The Flattery for Batteries
The first electric carriage was created by Robert Anderson of Scotland in the 1830s. It was powered by non rechargeable primary cells — basically, a battery. Prior to that, cars were powered by steam engines. France improved the storage battery and thereafter the electric car flourished in France and Great Britain in the late 1800s, and in the US in the early 1900s.
Since the transistor based technology limited the cars’ speed to about 20 mph, in the US the electric car was marketed strictly to high-class individuals as a town car. It was also marketed as suitable for women due to its ease and safety of operation, whereas the gasoline powered car was dangerous and difficult to start. Though slow and powered by a non-rechargeable battery, the electric car’s technology was promising. In 1900, the first speed record was set at 66 mph by a vehicle powered by two 12 volt motors, and the first distance record was set by an electric vehicle that drove 180 miles on a single battery charge.
How the Electric Became Endangered
So what exactly happened to cars? The decline of the electric can be attributed to two individuals – Henry Ford and Anthony Lucas. Henry Ford came into the picture in 1903 and with his quote “I will build a car for the great multitude,” he did just that. In 1908 he perfected the mass production of internal combustion engines. The Model T could be assembled in only ninety-three minutes! Of course, that meant gasoline powered cars became more affordable for consumers. In 1912, an electric car sold for $1750 while a gas guzzler sold for $650. Additionally, Cadillac simplified the once dangerous and difficult task of starting up the internal combustion engine. As cities grew, the need for longer-distance driving grew and batteries just didn’t cut it. Electric car sales peaked in 1912, and declined to obsoleteness shortly thereafter.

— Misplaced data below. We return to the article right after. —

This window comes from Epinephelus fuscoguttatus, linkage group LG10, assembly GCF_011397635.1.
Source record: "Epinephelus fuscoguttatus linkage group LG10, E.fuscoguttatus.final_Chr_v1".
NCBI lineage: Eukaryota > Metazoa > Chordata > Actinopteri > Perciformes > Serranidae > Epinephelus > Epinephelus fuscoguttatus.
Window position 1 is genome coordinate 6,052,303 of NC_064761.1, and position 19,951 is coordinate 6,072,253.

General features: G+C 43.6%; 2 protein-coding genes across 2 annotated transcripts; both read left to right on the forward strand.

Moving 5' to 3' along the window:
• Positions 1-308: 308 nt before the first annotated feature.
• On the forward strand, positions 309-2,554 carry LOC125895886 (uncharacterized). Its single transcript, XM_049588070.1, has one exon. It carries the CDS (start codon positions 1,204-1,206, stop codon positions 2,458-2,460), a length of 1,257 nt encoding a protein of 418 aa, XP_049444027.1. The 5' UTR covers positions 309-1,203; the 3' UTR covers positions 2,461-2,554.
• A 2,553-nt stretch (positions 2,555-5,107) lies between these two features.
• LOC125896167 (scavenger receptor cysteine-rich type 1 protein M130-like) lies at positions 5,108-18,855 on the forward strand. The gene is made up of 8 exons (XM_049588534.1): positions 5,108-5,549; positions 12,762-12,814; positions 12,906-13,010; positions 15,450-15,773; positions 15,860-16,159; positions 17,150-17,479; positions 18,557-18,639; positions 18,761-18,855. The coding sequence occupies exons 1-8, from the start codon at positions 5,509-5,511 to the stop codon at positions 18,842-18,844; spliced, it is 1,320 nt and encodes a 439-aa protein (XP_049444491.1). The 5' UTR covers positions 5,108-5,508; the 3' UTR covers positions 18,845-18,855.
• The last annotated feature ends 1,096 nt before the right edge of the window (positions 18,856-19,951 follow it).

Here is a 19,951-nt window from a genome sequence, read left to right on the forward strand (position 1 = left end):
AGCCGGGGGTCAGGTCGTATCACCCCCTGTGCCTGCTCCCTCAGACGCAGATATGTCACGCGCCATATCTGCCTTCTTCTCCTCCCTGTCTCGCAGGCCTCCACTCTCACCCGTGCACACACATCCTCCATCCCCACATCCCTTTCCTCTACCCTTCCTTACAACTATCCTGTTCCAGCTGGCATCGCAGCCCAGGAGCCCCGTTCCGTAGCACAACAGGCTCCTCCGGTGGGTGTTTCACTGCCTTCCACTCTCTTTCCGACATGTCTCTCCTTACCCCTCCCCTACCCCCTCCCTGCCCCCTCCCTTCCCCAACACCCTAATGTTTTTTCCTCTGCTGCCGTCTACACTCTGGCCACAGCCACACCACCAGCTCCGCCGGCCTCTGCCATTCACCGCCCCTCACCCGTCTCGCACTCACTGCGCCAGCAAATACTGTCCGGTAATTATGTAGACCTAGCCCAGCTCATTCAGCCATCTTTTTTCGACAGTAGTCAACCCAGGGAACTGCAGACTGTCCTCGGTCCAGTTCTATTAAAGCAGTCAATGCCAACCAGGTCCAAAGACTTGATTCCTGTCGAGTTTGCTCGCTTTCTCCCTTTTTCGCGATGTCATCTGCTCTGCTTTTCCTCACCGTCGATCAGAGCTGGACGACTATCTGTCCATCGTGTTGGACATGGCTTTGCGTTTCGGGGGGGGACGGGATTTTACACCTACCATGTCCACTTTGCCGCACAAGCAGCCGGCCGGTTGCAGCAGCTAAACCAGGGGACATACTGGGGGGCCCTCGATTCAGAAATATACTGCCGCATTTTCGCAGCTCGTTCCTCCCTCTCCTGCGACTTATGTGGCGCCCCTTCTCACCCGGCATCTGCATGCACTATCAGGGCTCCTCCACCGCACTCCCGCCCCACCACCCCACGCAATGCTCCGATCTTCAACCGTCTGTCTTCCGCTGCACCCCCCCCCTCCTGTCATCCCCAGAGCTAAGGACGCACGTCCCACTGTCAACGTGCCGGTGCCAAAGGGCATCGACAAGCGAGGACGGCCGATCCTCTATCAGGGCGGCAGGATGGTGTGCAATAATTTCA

Of course, assembly lines and combustion engines weren’t the only reason that the electric went extinct; oil also played a huge factor. When Anthony Lucas struck black gold at Spindletop in 1901, US oil production tripled overnight, making gasoline extremely abundant and affordable. This only boosted the case for gas powered internal combustion engines.
It’s been 100 years since Ford perfected the production of the internal combustion engine, and gasoline powered cars still dominate the automobile market. However, unlike Spindletop in 1901, it seems the only thing skyrocketing today is the price of oil. These days, even Ford Motor Co is playing with electric cars- an ironic coda considering just how hard the company worked to outpace the technology all those years ago.
Reprinted from Mental Floss